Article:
The Google open source quantum programming framework Cirq has gained stability and established itself as the common language used by Google engineers to create quantum programmes on Google’s own quantum processors after more than four years of development. As a result, upcoming point releases, like 1.1, will be compatible with the version that serves as its primary foundation, like 1.0. Breaking changes could appear in new major releases, such as 2.0.
Cirq is intended for today’s noisy intermediate-scale quantum computers, which have at most a few thousand quantum gates and a few hundred qubits. Google claims that in order to produce cutting-edge results with contemporary quantum computers, one must deal with the specifics of their hardware setup, which explains the abstractions the framework offers.
This implies, for instance, that Cirq allows for the specification of the mapping between the algorithm and the hardware, offering fine-grained control down to the gate level, as well as dealing with specific processor constraints, which if not addressed properly, could lead to incorrect computations. A circuit, also referred to as a Cirq programme, is a grouping of moments. Every operation in a given moment is the outcome of applying a gate to a disjoint subset of the available qubits. A moment is a collection of simultaneous operations.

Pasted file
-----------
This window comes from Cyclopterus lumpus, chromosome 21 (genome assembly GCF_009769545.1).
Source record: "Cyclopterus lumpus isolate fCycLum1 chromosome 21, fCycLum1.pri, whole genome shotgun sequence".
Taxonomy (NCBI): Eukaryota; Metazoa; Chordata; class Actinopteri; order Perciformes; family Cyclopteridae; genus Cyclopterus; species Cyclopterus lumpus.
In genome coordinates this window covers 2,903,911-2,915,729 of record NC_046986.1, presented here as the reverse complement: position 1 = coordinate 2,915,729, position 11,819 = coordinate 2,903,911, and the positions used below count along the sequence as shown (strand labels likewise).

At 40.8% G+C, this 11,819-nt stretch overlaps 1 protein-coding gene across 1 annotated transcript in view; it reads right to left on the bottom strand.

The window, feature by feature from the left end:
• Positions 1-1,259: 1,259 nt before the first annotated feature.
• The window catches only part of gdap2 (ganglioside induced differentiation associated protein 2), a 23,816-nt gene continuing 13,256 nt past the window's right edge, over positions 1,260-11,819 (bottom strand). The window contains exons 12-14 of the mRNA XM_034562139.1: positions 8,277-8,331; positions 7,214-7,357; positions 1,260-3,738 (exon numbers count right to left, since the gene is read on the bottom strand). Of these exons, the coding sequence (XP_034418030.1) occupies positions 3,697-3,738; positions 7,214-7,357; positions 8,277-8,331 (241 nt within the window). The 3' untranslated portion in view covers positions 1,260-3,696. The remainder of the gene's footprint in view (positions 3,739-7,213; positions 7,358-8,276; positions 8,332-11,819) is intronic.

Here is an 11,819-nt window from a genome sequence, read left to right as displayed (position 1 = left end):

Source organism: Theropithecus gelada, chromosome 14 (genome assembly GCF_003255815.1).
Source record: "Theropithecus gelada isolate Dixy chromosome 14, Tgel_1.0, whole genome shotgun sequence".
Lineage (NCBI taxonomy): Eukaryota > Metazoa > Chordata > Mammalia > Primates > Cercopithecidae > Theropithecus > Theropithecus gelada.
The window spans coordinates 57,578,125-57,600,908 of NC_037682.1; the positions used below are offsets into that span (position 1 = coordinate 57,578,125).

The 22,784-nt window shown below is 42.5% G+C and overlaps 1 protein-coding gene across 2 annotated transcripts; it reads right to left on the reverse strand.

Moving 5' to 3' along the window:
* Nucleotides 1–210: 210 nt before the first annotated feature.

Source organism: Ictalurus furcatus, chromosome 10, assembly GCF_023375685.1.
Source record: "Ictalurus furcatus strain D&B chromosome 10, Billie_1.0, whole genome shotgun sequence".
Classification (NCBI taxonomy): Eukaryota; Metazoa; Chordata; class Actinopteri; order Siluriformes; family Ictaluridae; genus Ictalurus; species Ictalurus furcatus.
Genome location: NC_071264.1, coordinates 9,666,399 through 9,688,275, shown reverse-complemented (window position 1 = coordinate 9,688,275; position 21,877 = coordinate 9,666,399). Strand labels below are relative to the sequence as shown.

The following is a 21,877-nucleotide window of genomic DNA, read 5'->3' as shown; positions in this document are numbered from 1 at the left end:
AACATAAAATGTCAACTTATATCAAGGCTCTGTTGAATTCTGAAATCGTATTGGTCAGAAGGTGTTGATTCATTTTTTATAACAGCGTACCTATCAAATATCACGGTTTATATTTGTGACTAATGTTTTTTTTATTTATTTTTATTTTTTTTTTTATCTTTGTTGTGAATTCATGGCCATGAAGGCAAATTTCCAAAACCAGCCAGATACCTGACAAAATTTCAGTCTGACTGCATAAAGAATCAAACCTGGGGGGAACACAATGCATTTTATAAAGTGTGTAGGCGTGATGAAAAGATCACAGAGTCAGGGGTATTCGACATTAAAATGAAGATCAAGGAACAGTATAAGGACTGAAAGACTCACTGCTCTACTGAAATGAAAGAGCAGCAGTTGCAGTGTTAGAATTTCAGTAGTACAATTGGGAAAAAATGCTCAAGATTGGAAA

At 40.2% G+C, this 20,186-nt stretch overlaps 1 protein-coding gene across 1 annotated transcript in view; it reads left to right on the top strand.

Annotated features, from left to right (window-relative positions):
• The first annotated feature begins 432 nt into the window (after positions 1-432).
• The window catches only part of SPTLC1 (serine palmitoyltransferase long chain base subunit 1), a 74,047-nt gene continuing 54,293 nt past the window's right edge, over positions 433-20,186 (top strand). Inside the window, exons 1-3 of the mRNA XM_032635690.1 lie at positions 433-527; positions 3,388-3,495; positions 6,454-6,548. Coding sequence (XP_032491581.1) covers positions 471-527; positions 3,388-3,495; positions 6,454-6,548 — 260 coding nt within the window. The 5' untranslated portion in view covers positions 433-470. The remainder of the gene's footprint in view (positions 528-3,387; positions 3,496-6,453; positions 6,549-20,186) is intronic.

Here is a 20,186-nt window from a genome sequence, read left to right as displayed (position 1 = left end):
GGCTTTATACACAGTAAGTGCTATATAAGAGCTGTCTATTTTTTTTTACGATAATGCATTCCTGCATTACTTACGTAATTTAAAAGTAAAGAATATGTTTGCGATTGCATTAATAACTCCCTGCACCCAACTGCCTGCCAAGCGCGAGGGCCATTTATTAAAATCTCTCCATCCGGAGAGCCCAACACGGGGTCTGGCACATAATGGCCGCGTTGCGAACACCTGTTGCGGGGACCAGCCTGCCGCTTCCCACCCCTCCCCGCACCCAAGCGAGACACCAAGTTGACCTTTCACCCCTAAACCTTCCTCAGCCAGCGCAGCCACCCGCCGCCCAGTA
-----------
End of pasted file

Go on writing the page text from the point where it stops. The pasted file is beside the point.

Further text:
Cirq has been enhanced since its debut in 2018 by a number of libraries investigating various facets of quantum computing research, including TensorFlow Quantum, OpenFermion, Pytket, and others. In specifically, a machine learning model has been trained on 30 qubits using TensorFlow Quantum at a pace of 1.1 petaflops per second. To mimic fermionic systems, such as quantum chemistry, OpenFermion provides a library for assembling and examining quantum algorithms.
As a last point, Google notes that Cirq has obtained support from a number of cloud services for quantum computing, including AQT, IonQ, Pascal, Rigetti, and Azure Quantum, which allow executing Cirq programmes on their hardware.
You can test out Cirq using Google Quantum Virtual Machine, a Colab laptop that simulates a Google quantum processor, if you don’t have access to a quantum processor. The tool can currently simulate Weber and Rainbow, two of Google’s processors. If more emulation power is needed, the Google Quantum Virtual Machine can easily be upgraded to run in the Google Cloud.